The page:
• The EPA feels it’s very unlikely that fracking allows gas or fracking fluid to migrate into drinking water aquifers (which the owners of those fiery faucets may not believe.)

And the EPA’s money quote:

We conclude there are above and below ground mechanisms by which hydraulic fracturing activities have the potential to impact drinking water resources. We did not find evidence that these mechanisms have led to widespread, systematic impacts on drinking water resources in the United States. Of the potential mechanisms identified in this report, we found specific instances where one or more mechanisms led to impacts on drinking water resources, including contamination of drinking water wells. The number of identified cases, however, was small compared to the number of hydraulically fractured wells.

The EPA seems to agree with fracking advocates that tight regulation and common standards for safe well construction could alleviate most of the concern about fracking’s potential threat to water supplies.


But what about the earthquake threat? Oklahomans who think that earthquake damage to their homes was caused by gas operations such as fracking now have the right to sue the driller. So said the Oklahoma Supreme Court in June when it handed a defeat to oil company lawyers who didn’t want such suits to make it to court. Experts are still spilt on to what extent fracking can be directly connected to the increasing number of earthquakes in Oklahoma and elsewhere, but now litigants can at least debate it in open court, giving fracking’s opponents a new legal weapon to use in their fight.

The original plaintiff was Sandra Ladra, who was injured when chunks of rock fell from her fireplace during a November 2011 earthquake. The defendants: Tulsa-based New Dominion LLC and Cleveland, Oklahoma-based Spess Oil Co. Ladra has an increasing amount of science on her side, including a joint study by the University of Oklahoma, Columbia University, and the U.S. Geological Survey focusing on the impact of high-powered wastewater injection. There’s also the experience of everyday Oklahomans, who are now noticing a daily average of 10 small earthquakes, a phenomenon that didn’t start until the 2009 proliferation of fracking in the state.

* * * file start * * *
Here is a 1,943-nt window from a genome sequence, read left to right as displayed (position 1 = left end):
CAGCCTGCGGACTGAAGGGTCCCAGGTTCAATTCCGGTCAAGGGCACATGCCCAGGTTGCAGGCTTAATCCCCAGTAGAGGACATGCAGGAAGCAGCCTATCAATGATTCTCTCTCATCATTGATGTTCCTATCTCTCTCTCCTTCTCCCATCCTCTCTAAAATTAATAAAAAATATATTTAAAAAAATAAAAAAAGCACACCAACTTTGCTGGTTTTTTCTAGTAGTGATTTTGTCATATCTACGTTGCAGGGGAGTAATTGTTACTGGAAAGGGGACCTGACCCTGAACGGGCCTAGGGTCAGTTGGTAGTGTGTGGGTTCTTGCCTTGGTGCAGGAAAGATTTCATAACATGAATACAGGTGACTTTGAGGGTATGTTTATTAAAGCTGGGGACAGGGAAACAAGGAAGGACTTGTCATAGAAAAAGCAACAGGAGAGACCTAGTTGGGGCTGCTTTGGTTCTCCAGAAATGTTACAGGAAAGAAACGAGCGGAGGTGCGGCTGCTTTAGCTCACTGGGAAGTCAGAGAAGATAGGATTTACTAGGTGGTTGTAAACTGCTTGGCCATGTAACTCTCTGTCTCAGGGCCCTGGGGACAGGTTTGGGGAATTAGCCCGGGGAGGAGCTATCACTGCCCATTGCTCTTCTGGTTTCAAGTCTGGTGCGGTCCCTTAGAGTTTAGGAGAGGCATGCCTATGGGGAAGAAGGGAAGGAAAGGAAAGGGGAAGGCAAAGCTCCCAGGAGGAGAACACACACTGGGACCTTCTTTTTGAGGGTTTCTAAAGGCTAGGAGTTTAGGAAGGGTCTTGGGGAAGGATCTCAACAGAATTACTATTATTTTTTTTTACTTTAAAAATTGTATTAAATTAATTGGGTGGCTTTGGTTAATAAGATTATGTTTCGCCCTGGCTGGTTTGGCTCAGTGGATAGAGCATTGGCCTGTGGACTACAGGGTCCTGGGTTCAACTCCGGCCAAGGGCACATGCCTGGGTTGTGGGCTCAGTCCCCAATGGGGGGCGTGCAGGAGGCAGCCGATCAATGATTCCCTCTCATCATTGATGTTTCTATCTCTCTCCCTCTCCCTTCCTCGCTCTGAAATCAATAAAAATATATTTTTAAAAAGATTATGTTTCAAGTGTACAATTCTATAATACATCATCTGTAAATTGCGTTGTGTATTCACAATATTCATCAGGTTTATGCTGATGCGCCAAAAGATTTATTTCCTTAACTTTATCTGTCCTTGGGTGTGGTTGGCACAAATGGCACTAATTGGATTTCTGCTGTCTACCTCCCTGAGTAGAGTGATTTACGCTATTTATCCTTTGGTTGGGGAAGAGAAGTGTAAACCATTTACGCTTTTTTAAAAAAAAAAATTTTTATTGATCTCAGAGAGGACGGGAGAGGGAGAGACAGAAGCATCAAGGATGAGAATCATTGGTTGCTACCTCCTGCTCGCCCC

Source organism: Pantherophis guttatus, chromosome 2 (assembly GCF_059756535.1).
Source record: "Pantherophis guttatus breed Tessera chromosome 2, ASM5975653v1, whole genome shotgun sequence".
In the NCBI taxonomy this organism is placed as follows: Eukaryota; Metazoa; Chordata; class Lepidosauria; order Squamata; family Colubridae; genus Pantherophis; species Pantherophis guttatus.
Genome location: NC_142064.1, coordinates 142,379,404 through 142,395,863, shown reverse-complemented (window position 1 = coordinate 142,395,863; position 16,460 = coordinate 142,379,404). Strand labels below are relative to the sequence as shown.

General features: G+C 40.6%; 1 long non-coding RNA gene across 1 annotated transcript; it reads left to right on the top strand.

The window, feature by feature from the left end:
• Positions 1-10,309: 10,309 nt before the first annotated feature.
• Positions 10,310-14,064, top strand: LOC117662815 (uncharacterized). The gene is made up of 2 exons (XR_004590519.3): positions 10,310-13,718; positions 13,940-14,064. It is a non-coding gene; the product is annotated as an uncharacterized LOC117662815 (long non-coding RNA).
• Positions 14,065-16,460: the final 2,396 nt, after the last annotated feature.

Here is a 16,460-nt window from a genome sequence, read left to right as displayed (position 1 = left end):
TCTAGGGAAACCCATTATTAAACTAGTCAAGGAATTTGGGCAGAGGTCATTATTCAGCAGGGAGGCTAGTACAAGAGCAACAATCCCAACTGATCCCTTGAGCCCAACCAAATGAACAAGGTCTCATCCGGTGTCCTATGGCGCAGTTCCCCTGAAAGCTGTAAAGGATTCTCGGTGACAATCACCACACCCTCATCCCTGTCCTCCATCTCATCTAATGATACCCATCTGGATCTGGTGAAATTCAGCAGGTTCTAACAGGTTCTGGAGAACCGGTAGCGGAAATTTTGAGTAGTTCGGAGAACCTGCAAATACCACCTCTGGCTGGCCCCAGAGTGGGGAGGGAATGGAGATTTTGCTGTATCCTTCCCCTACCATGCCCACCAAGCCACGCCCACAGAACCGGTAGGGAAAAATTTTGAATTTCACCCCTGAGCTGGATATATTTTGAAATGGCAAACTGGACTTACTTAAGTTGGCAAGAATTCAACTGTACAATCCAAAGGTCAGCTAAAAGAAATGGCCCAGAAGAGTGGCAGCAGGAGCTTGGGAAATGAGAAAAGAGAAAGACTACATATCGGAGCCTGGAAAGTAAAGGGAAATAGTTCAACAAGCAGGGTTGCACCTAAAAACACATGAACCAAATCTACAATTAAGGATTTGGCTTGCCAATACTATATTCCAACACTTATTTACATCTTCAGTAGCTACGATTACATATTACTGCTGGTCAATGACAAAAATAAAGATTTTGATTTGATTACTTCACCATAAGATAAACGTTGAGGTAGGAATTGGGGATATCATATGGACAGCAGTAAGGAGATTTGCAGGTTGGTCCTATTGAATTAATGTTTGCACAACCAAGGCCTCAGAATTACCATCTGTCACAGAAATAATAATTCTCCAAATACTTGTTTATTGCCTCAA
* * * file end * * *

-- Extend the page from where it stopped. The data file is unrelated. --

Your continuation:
And yet, despite all these concerns about fracking, there’s a school of economic/environmental thought that contends fracking makes green sense, at least for now. Why? Because generally speaking, natural gas is cleaner to burn than coal, so if fracking can help kill off coal faster, it’s worth it. It’s easier and cheaper, the economists explain, to move from coal to gas and then to alternative energy than to try to leap from coal to, say, wind turbines, especially when the coal lobby continues to hold so much sway in Washington. The more cheap natural gas that’s available, the fewer coal-powered power plants—which cause 75 percent of the CO2 created by American energy generation—we’ll need. Ban fracking, the theory goes, and we’re more likely to turn right back to coal for now and not to solar panels.

As for potential pollution from fracking, better regulation and standardization could address it as the EPA said, although skeptics will argue that an increasingly powerful gas industry would be just as capable of pushing back against regulation as today’s coal industry is. Still, theorists like Michael Levi, an energy expert at the Council on Foreign Relations, present well thought-out arguments in favor of natural gas—including fracking—as an inexpensive and politically tolerable bridge to the future. Burning any fossil fuel is bad, but gas is the lesser evil, the theory goes, and we should look for ways to deal with it…at least for the immediate future.

Don Willmott is a New York-based journalist who writes about technology, travel, and the environment for a wide variety of publications and websites.